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Environmental Management Systems and Local Community Perceptions: the Case of Petrochemical Complexes Located in Ports

Authors

  • Miguel Ángel López-Navarro,

    Corresponding author
    1. Universitat Jaume I, Department of Business Administration and Marketing, Castellón, Spain
    • Correspondence to: Miguel Ángel López-Navarro, Universitat Jaume I, Department of Business Administration and Marketing, Campus del Riu Sec, 12071, Castellón, Spain. E-mail: mlopez@emp.uji.es

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  • Vicente Tortosa-Edo,

    1. Universitat Jaume I, Department of Business Administration and Marketing, Castellón, Spain
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  • Jaume Llorens-Monzonís

    1. Universitat Jaume I, Department of Business Administration and Marketing, Castellón, Spain
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ABSTRACT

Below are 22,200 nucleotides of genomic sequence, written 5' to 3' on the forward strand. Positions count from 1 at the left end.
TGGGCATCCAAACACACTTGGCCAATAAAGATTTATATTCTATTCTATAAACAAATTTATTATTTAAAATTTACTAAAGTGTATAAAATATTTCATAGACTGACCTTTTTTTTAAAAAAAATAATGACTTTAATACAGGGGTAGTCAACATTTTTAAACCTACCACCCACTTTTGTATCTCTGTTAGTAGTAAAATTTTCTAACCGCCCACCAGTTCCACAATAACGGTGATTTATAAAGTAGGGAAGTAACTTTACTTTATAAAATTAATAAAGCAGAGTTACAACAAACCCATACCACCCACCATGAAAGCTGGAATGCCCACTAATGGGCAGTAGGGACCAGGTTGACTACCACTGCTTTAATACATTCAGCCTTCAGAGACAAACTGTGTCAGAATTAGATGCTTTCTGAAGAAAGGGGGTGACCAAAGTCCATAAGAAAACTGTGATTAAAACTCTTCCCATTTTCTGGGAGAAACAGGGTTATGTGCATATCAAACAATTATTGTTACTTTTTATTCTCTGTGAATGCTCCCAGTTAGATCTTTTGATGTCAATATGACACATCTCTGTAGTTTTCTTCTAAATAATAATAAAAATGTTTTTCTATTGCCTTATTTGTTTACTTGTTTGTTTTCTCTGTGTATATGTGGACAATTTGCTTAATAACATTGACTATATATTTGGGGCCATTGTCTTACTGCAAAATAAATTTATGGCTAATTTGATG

Most oil refineries and factories producing basic chemical products are located in port areas, with the result that industrial complexes potentially have a strong environmental impact on their area of influence. These externalities result in a loss of welfare for citizens residing in neighbouring areas. In a context of sustainable development, companies must integrate concerns about the natural environment in their business strategy. External stakeholders, as residents, find it difficult to visualize the actions firms take to reduce their environmental impact, and the adoption of voluntary certified environmental management systems (EMSs) acts as a signal indicating the adequate environmental behaviour of these companies. These certifications enable companies to achieve the social legitimacy they need for long-term survival and competitiveness. In the context of a petrochemical industrial complex located in the port of Castellón (Spain), this paper primarily discusses whether such certifications – which act as signals of firms’ desirable environmental conduct – translate into higher trust in firms and lower risk perception by residents. Contrary to what might be expected, despite the widespread use by companies of voluntary and certified EMSs, the research findings confirm a relatively high citizen perception of risk regarding the industrial complex and a low trust in companies. On the other hand, the findings also show a low trust in the public institutions responsible for authorizing and monitoring firms’ activities and for enforcing possible sanctions in non-compliance cases. Copyright © 2013 John Wiley & Sons, Ltd and ERP Environment

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